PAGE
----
The fundamental Jewish attitude toward death, says Rabbi Amy Scheinerman, is that it ”is of the utmost importance to treat the body with respect and care.” Further, ”Jewish tradition mandates burying the dead as soon as possible…It should not be delayed any longer than is absolutely necessary.” One must sympathize, then, with the sorrow and concern Miriam and Gustav Blajchman experienced when their son passed away and, ”for a week, his body remained in the apartment” where they were hiding.
Gustav Blajchman, his ten-year-old niece Irena Machenbaum and her mother Tova escaped from the Warsaw ghetto in April 1943 and joined Gustav’s wife Miriam and their two sons, Natan and Efraim, who were hiding in an attic apartment on the Aryan side of Warsaw. The attic apartment and its false wall, built by Antoni Wieczorek, was rented by Antoni’s sister Zofia to hide Jews. Zofia, Antoni, and their mother Aleksandra knew their guests prior to the war and, for more than one year afterward, looked after the needs of their hiding charges.
Other refugees, including Gustav’s ”sister-in-law and an escapee from the Pawiak prison in Warsaw, Lilian Stern” also found safe haven in the Wieczorek apartment. (Jews who entered Pawiak prison were not prisoners for long; for, ”as a rule, both Jews and Soviets” were shot soon after arrival. The prison itself did not last long either. It was blown up by the Germans on August 21, 1944.) The Jewish refugees (except young Efraim Blajchman who died while in hiding and whose body remained with his family until Aleksandra arranged to have him buried under a false name) stayed with the Wieczoreks until the Warsaw Uprising (a 63-day struggle, started on August 1, 1944 by the Polish Home Army to free Warsaw from German control and which, for various reasons, failed and left a great deal of Warsaw destroyed). After the war, the Wieczoreks’ charges moved to Israel, save Liliana Stern, who moved to Australia. When Malka Drucker, author of Rescuers: Portraits of Moral Courage in the Holocaust, spoke with Zofia years later in Israel (where she had moved after marrying a Jewish man who was rescued during the War), she ”calmly told how she and her mother took in six Jews…[and] how she tried to amuse the [little girl] with books and by knitting lessons.” (The ”little girl,” in her late 40s at the time of the meeting, attended the interview and, listening, began to cry).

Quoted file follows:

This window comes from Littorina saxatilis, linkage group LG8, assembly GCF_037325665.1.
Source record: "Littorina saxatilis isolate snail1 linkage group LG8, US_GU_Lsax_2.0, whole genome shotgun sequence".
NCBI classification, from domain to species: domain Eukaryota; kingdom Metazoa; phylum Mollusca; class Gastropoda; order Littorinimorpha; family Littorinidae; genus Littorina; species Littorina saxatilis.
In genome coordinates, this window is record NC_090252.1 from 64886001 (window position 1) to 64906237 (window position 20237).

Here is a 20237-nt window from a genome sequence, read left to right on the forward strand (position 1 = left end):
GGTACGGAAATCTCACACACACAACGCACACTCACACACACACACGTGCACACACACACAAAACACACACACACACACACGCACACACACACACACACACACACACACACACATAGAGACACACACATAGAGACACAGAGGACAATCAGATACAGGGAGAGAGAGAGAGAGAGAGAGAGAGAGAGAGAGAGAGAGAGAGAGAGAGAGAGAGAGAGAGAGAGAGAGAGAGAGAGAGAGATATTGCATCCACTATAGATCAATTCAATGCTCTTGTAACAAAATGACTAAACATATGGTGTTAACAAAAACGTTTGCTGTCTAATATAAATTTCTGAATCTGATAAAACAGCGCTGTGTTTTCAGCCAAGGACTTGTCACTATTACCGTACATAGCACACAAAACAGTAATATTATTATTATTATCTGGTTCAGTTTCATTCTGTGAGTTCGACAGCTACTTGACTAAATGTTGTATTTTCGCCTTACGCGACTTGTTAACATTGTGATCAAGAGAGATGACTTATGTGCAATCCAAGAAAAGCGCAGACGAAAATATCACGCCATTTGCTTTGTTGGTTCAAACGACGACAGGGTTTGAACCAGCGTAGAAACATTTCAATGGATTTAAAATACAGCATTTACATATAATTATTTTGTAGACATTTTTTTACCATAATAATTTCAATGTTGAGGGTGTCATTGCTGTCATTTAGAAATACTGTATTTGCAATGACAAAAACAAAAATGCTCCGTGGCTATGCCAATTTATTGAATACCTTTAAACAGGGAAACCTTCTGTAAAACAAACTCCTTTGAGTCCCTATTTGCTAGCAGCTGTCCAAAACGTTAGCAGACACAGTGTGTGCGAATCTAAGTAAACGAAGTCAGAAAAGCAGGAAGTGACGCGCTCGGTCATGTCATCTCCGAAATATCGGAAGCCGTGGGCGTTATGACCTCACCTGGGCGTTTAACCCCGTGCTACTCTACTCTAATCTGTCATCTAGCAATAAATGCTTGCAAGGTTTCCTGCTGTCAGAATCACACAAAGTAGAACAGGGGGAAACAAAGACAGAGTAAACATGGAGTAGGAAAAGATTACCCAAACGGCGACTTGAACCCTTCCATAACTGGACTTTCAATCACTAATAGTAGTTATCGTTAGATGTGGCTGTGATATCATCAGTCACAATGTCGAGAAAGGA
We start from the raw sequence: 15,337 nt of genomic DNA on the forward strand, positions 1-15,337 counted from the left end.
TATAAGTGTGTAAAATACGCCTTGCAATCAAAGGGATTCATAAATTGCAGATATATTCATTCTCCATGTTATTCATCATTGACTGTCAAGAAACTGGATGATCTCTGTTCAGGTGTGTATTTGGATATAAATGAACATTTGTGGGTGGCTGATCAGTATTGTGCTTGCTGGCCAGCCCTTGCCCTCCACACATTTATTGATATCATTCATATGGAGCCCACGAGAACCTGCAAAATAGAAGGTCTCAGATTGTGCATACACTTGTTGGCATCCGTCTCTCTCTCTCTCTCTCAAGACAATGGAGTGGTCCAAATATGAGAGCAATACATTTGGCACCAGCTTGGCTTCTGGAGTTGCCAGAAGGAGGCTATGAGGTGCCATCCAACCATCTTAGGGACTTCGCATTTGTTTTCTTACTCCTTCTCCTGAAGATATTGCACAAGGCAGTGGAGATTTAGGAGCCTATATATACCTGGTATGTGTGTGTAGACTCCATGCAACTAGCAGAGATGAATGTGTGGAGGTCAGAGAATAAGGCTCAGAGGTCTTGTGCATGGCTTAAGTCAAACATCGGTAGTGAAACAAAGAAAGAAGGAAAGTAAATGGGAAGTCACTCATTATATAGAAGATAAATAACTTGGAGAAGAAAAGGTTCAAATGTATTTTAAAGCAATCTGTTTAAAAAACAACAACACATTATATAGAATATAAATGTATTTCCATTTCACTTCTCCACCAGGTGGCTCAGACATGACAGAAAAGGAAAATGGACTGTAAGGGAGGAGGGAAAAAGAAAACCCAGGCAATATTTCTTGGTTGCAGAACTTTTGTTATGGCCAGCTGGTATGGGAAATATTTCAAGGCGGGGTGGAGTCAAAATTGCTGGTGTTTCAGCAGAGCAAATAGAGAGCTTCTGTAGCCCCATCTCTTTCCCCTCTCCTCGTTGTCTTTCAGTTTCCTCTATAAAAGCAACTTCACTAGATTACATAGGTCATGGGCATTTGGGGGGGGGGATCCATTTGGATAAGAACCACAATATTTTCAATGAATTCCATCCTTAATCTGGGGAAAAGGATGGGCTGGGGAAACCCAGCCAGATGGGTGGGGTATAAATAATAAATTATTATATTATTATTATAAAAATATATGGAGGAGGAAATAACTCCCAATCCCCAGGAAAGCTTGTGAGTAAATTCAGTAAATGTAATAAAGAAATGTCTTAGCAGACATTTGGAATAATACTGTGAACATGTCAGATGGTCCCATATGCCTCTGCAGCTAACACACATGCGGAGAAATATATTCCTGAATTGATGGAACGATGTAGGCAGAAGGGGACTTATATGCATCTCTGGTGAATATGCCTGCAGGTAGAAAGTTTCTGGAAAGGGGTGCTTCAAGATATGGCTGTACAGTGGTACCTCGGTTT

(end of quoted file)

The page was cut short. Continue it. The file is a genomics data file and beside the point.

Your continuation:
On Christmas Day, 1984, Zofia Marta Avni-Wieczorek (whose name can also be found under the spelling ”Sofia Wieczorek-Awni”), and Aleksandra and Antoni Wieczorek were given the title Righteous Among the Nations by Yad Vashem. Zofia passed away in 2006.
- Gutman, Israel, Sara Bender, Lucien Lazare, Jozeph Michman, Bert-Jan Flim, and Shmue Krakowski. ”Avni-Wieczorek, Zofia Marta – deceased 2006.” The Encyclopedia of the Righteous Among the Nations; Rescuers of Jews During the Holocaust. Volume 3, Poland. Yad Vashem Publications, p. 62. 2003.
- Scheinerman, Rabbi Amy R. 2006. Temple Emanu-El of San Jose. Retrieved July 20, 2007
Katie Kellerman is a Volunteer for the International Raoul Wallenberg Foundation.